See, The Winter Meetings Were Productive for the Cubs
The Cubs finalized some deals that certainly were discussed over Winter Meetings and made a number of roster moves today.
First, they claimed 25-year old RHP Liam Hendriks off of waivers from the Minnesota Twins. He was a roster casualty with the Phil Hughes signing. While he has done nothing remotely good in 156 innings at the major league level, he's put up at the very least an outstanding 2.99 ERA in the minors over 580.1 IP. Those numbers were good enough to get him on the BA's Twins Top 10 list for 2011(#6) and 2012(#7).His strikeout rates are trending the wrong way and I don't know if that's an arm issue or just more of the Twins pitch-to-contact approach, but certainly seems worth the risk as a possible back-end starter/in-season depth.
The Cubs also signed non-tendered OF Ryan Kalish, formerly of the Boston Red Sox. A 9th round pick in the 2006 draft, Kalish was the 98th rated prospect in baseball before the 2008 season and usually in the middle of the pack of the top 10 Boston prospects lists back then. Injuries though have curtailed his career and he got a minor league deal with a spring training invite from the Cubs. Again, he'll be playing his age 25 season next year so certainly worth a flyer.
And of course yesterday, they traded left-handed hitting OF Brian Bogusevic for right-handed hitting OF Justin Ruggiano. Ruggiano has some decent splits versus lefties (.834 career OPS/.506 SLG), so he'll certainly come in as an occasional short-side platoon-mate for Schierholtz or Sweeney and bench bat and if he plays like he did in 2012 or in the minors, maybe he'll get some more at-bats.
On the minus side, the Braves ended up signing INF Mat Gamel to a minor league deal with a spring training invite, which is a shame as I was hoping the Cubs would give him a chance this spring.
As I hypothesized yesterday and anyone can tell by reading the stories from the last few days, the Cubs will likely sign some type of starting pitcher, maybe Scott Baker, maybe Jason Hammell, maybe someone else in that price range and then probably 1-2 right-handed relievers and there are plenty of those names still out there. Otherwise, the only headling grabbing move anyone should expect is if they end up dealing Jeff Samardzija or sign Masahiro Tanaka. They can always surprise I suppose, but they seem pretty committed to Rizzo, Castro, Baez, Bryant, Soler and Almora and whomever else pushes their way into the conversation.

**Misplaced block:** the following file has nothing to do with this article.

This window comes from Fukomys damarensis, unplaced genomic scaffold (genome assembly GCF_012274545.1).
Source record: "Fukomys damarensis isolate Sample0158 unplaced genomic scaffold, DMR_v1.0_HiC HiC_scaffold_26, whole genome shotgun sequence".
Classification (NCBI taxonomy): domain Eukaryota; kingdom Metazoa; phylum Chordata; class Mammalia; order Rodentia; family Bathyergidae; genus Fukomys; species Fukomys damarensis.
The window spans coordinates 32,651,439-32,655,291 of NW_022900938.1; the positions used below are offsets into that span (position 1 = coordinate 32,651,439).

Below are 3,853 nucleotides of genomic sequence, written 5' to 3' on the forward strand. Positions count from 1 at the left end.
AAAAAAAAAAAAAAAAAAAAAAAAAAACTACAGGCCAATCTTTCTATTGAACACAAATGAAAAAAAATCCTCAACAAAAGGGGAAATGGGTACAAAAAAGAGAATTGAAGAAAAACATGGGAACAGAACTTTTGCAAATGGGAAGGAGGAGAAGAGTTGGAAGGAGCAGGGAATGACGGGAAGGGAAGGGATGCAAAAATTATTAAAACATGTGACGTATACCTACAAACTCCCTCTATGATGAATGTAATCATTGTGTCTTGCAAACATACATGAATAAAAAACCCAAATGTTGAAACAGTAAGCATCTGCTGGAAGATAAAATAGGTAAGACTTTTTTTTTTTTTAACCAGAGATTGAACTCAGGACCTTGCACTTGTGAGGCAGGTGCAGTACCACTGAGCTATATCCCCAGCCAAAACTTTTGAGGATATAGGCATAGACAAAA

Certainly not the type of offseason manuevering that will get the casual fan to even remotely acknowledge the Cubs existence and certainly not the type of moves that anyone can hope for more than 70 wins next year, but certainly the type of moves that will allow them to start bringing up the next class and let some of the current guys figure things out at the major league level. I can't say I like all these moves, frankly, they're flat out boring, but I understand the process and understand what they're trying to do.
Your thought: don't pitch Rondon at all, since a save can't happen in extra innings at home.
Maddon's thought: might as well pitch him now, because there's no later.
It looked like the baserunner might have screened Russell some though it's still a play he should have made.
I wasn't thrilled with the use of Rondon in that situation. In save situations opponents have a 77 OPS. In non-save situations it's a 116 OPS. We had other relievers for that spot we could have used.
I'm not sure if it's his normal swing but it's obvious he can hit and he's always hit for power just not HRs so if it is his normal swing there's something else going on.
This article from spring training said he was trying to pull the ball a lot more:
Oh, thanks. I guess I should actually look at the schedule. Yay, 3-game road trip!
Good call, indeed. This ought to be a good series.
Sorry to nit-pick -- but the games against the Nats this week are at home.
Can't remember a worse weather-start to a season. Yuck.
Basically Russell booted a slam dunk DP grounder letting a run score. But he drove in the tying run in 9th. Just not their day, Rondon notwithstanding.
Didn't see the game, but it sounded like the Cubs gave away 2 runs with poor fielding. Bummer.
Well, it's been a fun diet of Reds, Brewers and Braves, but now the Cubs have to play real teams in May (Pirates, Nationals, SF, Cards and Dodgers) -- hope we are all still smiling when we wake up on Memorial Day.
He does seem out of synch. His body seems to start forward, then his arms sort of try to catch up -- if that's his normal swing, he will never hit for power. It's an all-arms slasher swing, but the timing seems off.
He is currently slugging .256 -- I realize the weather has been bad, but that's epically bad. Currently 92nd out of 94 qualified NL batters. Yikes.
Weird home stand -- 3-1, with 2 rainouts, vs. two teams that will lose 100 games. Feels oddly disappointing.
Miserable baseball weather all week -- hopefully better weather will get the bats going. Not just walking, but actually hitting.
That strike call on LaSterlla was terrible
I was hearing some talk that John Mallee is trying to change Heyward's swing. Wonder if that is lending itself to the slow start.
at least it wasn't a "nobody showed up" stomping.
anytime you wanna jumpstart your season would be nice, heyward.
Now looming VERY large. Game tied.
That Braves TOOTBLAN trying to stretch a double into a triple is looming very large.
Phil, do you know if Victorino has an opt out date approaching? Thanks.